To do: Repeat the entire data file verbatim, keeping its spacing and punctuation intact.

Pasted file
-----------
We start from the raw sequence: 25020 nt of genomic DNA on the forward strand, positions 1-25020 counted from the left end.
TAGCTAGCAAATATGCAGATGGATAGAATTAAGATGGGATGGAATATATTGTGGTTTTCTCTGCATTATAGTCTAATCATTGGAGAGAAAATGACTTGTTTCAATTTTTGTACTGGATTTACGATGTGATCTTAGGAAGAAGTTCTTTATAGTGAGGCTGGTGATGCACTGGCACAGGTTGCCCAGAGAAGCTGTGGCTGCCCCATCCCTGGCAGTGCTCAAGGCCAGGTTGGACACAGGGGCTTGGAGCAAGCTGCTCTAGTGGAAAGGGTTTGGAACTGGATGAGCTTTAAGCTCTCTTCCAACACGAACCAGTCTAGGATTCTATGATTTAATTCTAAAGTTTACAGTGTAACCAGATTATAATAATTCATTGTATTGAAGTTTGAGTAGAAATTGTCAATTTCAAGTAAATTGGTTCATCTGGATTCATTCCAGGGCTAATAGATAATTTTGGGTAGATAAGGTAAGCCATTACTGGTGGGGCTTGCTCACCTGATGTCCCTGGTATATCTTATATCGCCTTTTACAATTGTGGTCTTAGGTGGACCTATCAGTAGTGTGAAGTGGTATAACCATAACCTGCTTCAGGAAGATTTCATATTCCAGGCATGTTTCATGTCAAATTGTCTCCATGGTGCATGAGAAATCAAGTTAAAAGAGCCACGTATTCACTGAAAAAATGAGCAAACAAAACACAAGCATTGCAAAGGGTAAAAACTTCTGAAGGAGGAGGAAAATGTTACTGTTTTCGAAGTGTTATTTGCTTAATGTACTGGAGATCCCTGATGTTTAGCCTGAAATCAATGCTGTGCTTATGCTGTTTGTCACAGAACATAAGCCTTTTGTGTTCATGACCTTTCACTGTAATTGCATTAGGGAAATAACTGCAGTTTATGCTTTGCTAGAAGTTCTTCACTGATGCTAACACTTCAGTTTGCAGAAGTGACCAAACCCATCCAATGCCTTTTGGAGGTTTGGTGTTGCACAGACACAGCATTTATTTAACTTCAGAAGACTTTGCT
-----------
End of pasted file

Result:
We start from the raw sequence: 25020 nt of genomic DNA on the forward strand, positions 1-25020 counted from the left end.
TAGCTAGCAAATATGCAGATGGATAGAATTAAGATGGGATGGAATATATTGTGGTTTTCTCTGCATTATAGTCTAATCATTGGAGAGAAAATGACTTGTTTCAATTTTTGTACTGGATTTACGATGTGATCTTAGGAAGAAGTTCTTTATAGTGAGGCTGGTGATGCACTGGCACAGGTTGCCCAGAGAAGCTGTGGCTGCCCCATCCCTGGCAGTGCTCAAGGCCAGGTTGGACACAGGGGCTTGGAGCAAGCTGCTCTAGTGGAAAGGGTTTGGAACTGGATGAGCTTTAAGCTCTCTTCCAACACGAACCAGTCTAGGATTCTATGATTTAATTCTAAAGTTTACAGTGTAACCAGATTATAATAATTCATTGTATTGAAGTTTGAGTAGAAATTGTCAATTTCAAGTAAATTGGTTCATCTGGATTCATTCCAGGGCTAATAGATAATTTTGGGTAGATAAGGTAAGCCATTACTGGTGGGGCTTGCTCACCTGATGTCCCTGGTATATCTTATATCGCCTTTTACAATTGTGGTCTTAGGTGGACCTATCAGTAGTGTGAAGTGGTATAACCATAACCTGCTTCAGGAAGATTTCATATTCCAGGCATGTTTCATGTCAAATTGTCTCCATGGTGCATGAGAAATCAAGTTAAAAGAGCCACGTATTCACTGAAAAAATGAGCAAACAAAACACAAGCATTGCAAAGGGTAAAAACTTCTGAAGGAGGAGGAAAATGTTACTGTTTTCGAAGTGTTATTTGCTTAATGTACTGGAGATCCCTGATGTTTAGCCTGAAATCAATGCTGTGCTTATGCTGTTTGTCACAGAACATAAGCCTTTTGTGTTCATGACCTTTCACTGTAATTGCATTAGGGAAATAACTGCAGTTTATGCTTTGCTAGAAGTTCTTCACTGATGCTAACACTTCAGTTTGCAGAAGTGACCAAACCCATCCAATGCCTTTTGGAGGTTTGGTGTTGCACAGACACAGCATTTATTTAACTTCAGAAGACTTTGCT